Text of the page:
Outside, the temperatures are soaring. Luckily, there are ways to help fight the heat. Check out these 4 simple tips on what types of food to eat during these long, dog days of summer.
1. Astringent foods:-
Astringency is the term used to describe that dry, almost puckering feeling you get when you drink red wine. This quality is hardly limited to wine, however. Foods like lentils, beans and bananas also contain tannin, the molecule that gives astringent foods their “dryness.” When you consume astringent foods, the tissues of your body contract, or shrink, and increase water absorption by the body. Because it takes a lot of energy to increase the temperature of water — in this case heat energy from the sun — your body’s internal temperature stays cooler, longer. Grapes, quince and persimmons are good examples of astringent fruits.
2. Water-rich Foods:-
As I mentioned previously, water is great at keeping the body cool. Take advantage of this and maximize the amount of foods that contain high levels of water to minimize the intense heating effects of the sun. As is the case with astringent foods, vegetables and fruits such as cucumbers and melons will hydrate the cells in your body and translate to a lower body temperature. The colder these ingredients are when consumed, the better.
3. Green, leafy vegetables:-
Mom always said to eat your greens. Though I totally agree with her, I doubt she knew just how much of a favor she was really doing you. Green, leafy vegetables—like spinach, kale and broccoli—are packed with calcium, which is crucial to your body’s thermoregulatory abilities. Thermoregulation, as the name implies, in the process by which your body regulates its internal temperature. So how does this relate to calcium consumption? Basically, all those leafy greens give you the calcium your body needs to efficiently send signals between your body and your brain (and vice versa), making thermoregulation possible. Tell mom next time you see her, I promise she’ll be impressed.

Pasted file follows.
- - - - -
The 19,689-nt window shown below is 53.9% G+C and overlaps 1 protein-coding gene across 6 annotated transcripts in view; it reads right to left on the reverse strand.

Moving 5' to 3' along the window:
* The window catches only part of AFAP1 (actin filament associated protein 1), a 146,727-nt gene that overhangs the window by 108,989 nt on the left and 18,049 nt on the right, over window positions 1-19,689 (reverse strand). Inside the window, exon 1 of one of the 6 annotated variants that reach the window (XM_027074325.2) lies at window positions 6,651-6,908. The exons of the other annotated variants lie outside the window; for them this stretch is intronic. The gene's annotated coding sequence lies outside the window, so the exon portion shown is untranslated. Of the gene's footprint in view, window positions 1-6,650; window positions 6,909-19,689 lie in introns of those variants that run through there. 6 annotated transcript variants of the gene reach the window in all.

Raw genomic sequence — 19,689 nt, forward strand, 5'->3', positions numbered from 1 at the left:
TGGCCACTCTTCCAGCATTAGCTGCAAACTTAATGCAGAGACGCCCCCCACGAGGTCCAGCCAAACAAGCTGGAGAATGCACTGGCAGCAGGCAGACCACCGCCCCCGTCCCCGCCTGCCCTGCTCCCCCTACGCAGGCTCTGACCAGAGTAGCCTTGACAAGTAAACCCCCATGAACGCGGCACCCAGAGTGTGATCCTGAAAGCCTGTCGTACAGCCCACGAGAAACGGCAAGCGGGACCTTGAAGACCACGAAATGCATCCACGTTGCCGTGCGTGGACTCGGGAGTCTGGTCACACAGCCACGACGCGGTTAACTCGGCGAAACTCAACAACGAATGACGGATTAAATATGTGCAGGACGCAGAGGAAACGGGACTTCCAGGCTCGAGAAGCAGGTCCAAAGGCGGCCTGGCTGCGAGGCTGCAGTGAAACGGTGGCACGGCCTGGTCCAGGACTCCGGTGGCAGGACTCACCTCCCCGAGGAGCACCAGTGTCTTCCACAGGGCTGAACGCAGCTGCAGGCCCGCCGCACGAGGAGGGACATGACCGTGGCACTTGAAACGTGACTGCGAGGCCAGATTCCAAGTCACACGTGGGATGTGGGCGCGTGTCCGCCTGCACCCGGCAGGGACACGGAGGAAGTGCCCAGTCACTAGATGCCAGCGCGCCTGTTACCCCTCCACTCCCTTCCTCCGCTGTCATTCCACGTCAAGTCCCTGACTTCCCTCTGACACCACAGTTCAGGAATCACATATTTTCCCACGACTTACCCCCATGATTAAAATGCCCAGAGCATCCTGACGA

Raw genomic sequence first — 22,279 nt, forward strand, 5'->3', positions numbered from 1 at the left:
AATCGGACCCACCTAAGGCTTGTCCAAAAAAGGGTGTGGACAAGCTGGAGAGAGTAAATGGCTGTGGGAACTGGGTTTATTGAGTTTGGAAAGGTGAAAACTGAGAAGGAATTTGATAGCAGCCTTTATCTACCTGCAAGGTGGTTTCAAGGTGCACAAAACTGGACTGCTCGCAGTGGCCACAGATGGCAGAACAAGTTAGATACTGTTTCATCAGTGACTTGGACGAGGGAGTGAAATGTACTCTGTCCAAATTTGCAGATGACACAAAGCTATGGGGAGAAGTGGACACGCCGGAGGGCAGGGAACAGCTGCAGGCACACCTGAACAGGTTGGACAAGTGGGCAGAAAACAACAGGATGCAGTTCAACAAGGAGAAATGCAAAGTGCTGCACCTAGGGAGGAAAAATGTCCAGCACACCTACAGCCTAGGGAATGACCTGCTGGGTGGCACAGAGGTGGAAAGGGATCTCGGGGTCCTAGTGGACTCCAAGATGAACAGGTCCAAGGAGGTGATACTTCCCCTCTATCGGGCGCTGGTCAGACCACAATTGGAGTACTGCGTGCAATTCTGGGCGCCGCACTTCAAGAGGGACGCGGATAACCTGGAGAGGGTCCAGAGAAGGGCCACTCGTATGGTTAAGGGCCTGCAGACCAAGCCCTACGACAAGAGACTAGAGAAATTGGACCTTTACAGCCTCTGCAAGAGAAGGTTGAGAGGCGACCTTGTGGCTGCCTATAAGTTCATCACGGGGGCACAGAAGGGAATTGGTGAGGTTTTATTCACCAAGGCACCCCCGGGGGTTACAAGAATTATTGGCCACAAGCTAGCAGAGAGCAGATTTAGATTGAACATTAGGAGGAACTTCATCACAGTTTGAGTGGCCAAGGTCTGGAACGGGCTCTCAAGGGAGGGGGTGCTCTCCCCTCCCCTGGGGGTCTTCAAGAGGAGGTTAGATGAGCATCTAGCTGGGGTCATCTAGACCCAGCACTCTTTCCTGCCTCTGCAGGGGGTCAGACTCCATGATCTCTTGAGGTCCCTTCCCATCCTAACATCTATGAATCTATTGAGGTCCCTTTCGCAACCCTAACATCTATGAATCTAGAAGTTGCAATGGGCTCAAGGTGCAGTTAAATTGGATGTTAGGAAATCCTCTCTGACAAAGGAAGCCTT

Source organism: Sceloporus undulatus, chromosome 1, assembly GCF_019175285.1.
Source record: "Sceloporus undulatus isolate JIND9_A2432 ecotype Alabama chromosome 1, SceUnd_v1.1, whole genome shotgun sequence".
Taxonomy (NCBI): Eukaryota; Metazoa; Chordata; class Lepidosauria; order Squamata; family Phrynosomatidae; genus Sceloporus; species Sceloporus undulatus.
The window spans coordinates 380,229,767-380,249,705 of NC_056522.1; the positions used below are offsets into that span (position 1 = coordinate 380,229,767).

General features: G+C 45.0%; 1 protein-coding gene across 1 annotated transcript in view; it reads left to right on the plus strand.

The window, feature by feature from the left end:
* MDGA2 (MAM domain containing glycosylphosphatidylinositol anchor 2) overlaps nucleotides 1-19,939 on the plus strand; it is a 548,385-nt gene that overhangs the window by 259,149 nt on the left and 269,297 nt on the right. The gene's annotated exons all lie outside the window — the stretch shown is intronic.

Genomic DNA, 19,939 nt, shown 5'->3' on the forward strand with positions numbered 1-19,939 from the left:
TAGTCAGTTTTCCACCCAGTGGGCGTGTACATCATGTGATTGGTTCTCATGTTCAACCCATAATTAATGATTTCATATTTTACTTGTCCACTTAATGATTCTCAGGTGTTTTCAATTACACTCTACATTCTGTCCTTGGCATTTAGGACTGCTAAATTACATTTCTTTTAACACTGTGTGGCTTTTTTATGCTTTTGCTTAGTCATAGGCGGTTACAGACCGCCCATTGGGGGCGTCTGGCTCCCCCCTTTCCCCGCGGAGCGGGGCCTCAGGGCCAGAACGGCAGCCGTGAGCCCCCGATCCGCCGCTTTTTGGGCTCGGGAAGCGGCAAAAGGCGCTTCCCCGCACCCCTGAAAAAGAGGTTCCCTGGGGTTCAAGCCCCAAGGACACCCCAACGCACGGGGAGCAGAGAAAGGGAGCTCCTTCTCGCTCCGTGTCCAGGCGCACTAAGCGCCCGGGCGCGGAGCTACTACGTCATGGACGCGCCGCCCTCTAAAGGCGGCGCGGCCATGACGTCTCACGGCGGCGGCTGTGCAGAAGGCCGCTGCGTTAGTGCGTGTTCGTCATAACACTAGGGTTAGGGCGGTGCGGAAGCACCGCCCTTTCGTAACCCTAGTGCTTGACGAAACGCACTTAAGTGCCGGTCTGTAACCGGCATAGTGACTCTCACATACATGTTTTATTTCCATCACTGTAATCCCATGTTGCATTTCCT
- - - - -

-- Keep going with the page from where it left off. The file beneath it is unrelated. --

4. Whole grains:-
Believe it or not, whole grains provide added protection against those hot, humid days of the summer months. Almost all whole grains, like barley, contain high levels of magnesium, also referred to as “nature’s tranquilizer.” Armed with the ability to relax muscle and nerve cells — not to mention increase the absorption of calcium in the bloodstream — magnesium does a knockout job at helping your body maintain a more constant body temperature. Other, less used, whole grains include rye, spelt, quinoa and buckwheat. Most can be eaten just like rice.